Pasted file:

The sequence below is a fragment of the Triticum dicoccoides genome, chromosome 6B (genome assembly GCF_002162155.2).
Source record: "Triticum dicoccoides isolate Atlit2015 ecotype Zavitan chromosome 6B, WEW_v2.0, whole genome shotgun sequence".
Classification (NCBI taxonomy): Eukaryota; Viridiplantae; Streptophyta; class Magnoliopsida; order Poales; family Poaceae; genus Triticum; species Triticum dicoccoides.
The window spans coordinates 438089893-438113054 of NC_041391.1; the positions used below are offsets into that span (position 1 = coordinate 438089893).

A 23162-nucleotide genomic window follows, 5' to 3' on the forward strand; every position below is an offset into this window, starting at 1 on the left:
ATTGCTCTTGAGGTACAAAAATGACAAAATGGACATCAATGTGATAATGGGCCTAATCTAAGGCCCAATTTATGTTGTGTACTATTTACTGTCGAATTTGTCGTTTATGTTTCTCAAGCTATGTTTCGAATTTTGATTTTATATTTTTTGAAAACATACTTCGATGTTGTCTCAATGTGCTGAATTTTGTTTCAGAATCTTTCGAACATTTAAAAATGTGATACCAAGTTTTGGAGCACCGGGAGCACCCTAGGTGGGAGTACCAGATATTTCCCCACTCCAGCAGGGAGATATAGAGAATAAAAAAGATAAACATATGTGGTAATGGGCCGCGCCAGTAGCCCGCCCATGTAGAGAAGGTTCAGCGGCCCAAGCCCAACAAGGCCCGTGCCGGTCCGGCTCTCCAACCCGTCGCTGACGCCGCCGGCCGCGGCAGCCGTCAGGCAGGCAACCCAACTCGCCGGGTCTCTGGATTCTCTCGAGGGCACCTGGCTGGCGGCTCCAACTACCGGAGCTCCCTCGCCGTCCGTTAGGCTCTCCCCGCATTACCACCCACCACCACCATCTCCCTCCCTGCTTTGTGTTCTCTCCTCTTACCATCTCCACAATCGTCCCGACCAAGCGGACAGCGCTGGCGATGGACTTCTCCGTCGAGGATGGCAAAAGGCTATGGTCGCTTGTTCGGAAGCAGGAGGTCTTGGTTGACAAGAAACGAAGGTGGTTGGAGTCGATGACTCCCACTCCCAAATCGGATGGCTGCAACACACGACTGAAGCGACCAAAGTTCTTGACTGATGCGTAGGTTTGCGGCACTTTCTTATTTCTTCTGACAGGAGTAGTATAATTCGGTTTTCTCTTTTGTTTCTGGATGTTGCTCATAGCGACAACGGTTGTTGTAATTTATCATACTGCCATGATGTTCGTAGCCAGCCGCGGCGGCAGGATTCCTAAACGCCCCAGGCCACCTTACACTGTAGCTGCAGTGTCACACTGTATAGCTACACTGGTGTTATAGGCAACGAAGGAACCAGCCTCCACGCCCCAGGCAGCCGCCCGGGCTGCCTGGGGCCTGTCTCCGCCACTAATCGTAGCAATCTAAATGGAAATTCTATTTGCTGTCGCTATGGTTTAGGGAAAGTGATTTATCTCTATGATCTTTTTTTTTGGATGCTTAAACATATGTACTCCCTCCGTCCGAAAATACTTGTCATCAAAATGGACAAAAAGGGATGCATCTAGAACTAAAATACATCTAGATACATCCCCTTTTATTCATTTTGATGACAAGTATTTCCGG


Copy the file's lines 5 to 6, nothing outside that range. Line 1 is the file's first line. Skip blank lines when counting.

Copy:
A 23162-nucleotide genomic window follows, 5' to 3' on the forward strand; every position below is an offset into this window, starting at 1 on the left:
ATTGCTCTTGAGGTACAAAAATGACAAAATGGACATCAATGTGATAATGGGCCTAATCTAAGGCCCAATTTATGTTGTGTACTATTTACTGTCGAATTTGTCGTTTATGTTTCTCAAGCTATGTTTCGAATTTTGATTTTATATTTTTTGAAAACATACTTCGATGTTGTCTCAATGTGCTGAATTTTGTTTCAGAATCTTTCGAACATTTAAAAATGTGATACCAAGTTTTGGAGCACCGGGAGCACCCTAGGTGGGAGTACCAGATATTTCCCCACTCCAGCAGGGAGATATAGAGAATAAAAAAGATAAACATATGTGGTAATGGGCCGCGCCAGTAGCCCGCCCATGTAGAGAAGGTTCAGCGGCCCAAGCCCAACAAGGCCCGTGCCGGTCCGGCTCTCCAACCCGTCGCTGACGCCGCCGGCCGCGGCAGCCGTCAGGCAGGCAACCCAACTCGCCGGGTCTCTGGATTCTCTCGAGGGCACCTGGCTGGCGGCTCCAACTACCGGAGCTCCCTCGCCGTCCGTTAGGCTCTCCCCGCATTACCACCCACCACCACCATCTCCCTCCCTGCTTTGTGTTCTCTCCTCTTACCATCTCCACAATCGTCCCGACCAAGCGGACAGCGCTGGCGATGGACTTCTCCGTCGAGGATGGCAAAAGGCTATGGTCGCTTGTTCGGAAGCAGGAGGTCTTGGTTGACAAGAAACGAAGGTGGTTGGAGTCGATGACTCCCACTCCCAAATCGGATGGCTGCAACACACGACTGAAGCGACCAAAGTTCTTGACTGATGCGTAGGTTTGCGGCACTTTCTTATTTCTTCTGACAGGAGTAGTATAATTCGGTTTTCTCTTTTGTTTCTGGATGTTGCTCATAGCGACAACGGTTGTTGTAATTTATCATACTGCCATGATGTTCGTAGCCAGCCGCGGCGGCAGGATTCCTAAACGCCCCAGGCCACCTTACACTGTAGCTGCAGTGTCACACTGTATAGCTACACTGGTGTTATAGGCAACGAAGGAACCAGCCTCCACGCCCCAGGCAGCCGCCCGGGCTGCCTGGGGCCTGTCTCCGCCACTAATCGTAGCAATCTAAATGGAAATTCTATTTGCTGTCGCTATGGTTTAGGGAAAGTGATTTATCTCTATGATCTTTTTTTTTGGATGCTTAAACATATGTACTCCCTCCGTCCGAAAATACTTGTCATCAAAATGGACAAAAAGGGATGCATCTAGAACTAAAATACATCTAGATACATCCCCTTTTATTCATTTTGATGACAAGTATTTCCGG